JUN 13, 2019 08:23 AM PDT

This Molecule Compound Reduces Chemo Resistance

WRITTEN BY: Julia Travers

Drug resistance is a major hindrance to cancer treatment. Researchers from Duke University, MIT and the University of Rhode Island have zeroed in on a molecule compound that works as a kind of glue, binding and incapacitating a protein that helps cancer cells adapt to and resist chemo treatments. Pei Zhou, Ph.D., a professor of biochemistry at Duke and senior co-author of the new study on reducing chemo-resistance, is excited about he and his colleagues’ discoveries.

"Chemotherapies are often effective the first time around, but then the cancers mutate and become resistant to that drug and the next, and the next. It reminds me of Boggarts, those shapeshifting creatures from ‘Harry Potter’ that morph from one scary thing to another. The beauty of this approach is that you essentially freeze the Boggart in its current form, so you can kill it off for good,” Zhou said.

Previous studies identified a protein named Rev1 as a key player in cancer cell’s ability to change and resist chemotherapy drugs like cisplatin, which are designed to keep the cancer cells from replicating. Rev1 has already been successfully disrupted through genetic means at the labs of two other senior co-authors, Graham C. Walker and Michael T. Hemann at MIT. But the new team wanted to find a molecule compound that could block or inhibit Rev1. So, they tested 10,000 small molecule compounds and discovered JH-RE-06.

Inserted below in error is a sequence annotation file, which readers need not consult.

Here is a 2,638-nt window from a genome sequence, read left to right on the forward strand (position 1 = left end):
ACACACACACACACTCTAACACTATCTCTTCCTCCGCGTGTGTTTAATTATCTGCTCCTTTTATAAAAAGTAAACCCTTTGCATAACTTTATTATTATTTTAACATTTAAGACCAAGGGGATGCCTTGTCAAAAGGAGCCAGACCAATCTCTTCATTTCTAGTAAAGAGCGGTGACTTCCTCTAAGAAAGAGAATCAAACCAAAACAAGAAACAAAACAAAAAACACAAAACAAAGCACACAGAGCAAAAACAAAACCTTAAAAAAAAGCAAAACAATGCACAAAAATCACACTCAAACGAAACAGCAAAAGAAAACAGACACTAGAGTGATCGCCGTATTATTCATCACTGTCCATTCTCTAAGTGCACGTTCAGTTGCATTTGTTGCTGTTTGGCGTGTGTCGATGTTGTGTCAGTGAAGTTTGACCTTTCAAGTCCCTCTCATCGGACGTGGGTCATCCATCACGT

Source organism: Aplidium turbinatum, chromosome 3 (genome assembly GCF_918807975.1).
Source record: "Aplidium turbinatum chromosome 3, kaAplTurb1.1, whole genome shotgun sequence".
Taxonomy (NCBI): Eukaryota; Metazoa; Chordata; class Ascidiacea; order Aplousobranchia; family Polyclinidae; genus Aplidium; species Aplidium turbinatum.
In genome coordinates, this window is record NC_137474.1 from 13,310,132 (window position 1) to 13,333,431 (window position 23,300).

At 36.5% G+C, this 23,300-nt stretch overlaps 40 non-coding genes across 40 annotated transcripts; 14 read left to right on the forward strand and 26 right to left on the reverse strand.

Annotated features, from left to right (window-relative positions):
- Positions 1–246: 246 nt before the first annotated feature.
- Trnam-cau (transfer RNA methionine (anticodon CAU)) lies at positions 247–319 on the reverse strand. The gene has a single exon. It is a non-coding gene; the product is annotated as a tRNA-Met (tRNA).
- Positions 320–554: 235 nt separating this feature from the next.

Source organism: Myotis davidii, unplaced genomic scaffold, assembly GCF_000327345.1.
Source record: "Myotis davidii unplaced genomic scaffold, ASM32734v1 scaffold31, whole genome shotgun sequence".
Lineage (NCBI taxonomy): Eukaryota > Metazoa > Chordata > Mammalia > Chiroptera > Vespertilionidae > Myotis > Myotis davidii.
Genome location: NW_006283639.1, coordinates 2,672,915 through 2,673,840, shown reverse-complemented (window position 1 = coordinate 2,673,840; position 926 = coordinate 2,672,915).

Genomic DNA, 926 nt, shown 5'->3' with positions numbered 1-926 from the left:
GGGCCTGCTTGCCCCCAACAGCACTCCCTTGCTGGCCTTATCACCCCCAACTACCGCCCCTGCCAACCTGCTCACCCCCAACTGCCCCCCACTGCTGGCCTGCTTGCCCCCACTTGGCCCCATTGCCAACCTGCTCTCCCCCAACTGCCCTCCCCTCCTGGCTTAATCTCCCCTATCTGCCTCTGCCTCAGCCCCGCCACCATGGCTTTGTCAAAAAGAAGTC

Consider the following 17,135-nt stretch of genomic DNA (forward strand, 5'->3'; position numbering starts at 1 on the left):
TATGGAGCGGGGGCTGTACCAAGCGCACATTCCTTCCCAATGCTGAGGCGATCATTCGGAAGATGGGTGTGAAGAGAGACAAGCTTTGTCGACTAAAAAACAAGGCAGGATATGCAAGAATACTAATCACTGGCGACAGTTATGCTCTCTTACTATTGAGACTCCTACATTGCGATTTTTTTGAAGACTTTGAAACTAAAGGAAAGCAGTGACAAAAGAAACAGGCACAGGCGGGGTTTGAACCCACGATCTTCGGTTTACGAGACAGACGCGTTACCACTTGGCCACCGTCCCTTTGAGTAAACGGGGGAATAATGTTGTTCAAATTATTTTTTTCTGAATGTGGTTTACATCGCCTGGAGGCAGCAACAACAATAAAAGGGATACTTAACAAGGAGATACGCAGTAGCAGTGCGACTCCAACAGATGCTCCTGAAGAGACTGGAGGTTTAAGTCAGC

When Rev1 interacts with JH-RE-06, it joins with or “dimerizes” with another copy of itself. When Rev1 is bound and locked in this way, it can’t help cancer cells shift forms and resist treatment.

molecule illustrations, credit: public domain

In human cancer cell lines, the new molecule was found to enhance the effectiveness of multiple kinds of chemotherapy and to suppress cancer’s mutant abilities. In a mouse model of human melanoma treated with cisplatin and JH-RE-06, the tumors stopped growing, and the mice survived longer.

"This is a great proof of principle that it is possible to target this protein, but we have a lot of work to do to turn this lead compound into a viable candidate that we can take to the clinic,” senior study co-author Jiyong Hong, Ph.D., a professor of chemistry at Duke, said.

 

Sources: Science Daily, Cell

About the Author
  • Julia Travers is a writer, artist and teacher. She frequently covers science, tech and conservation.
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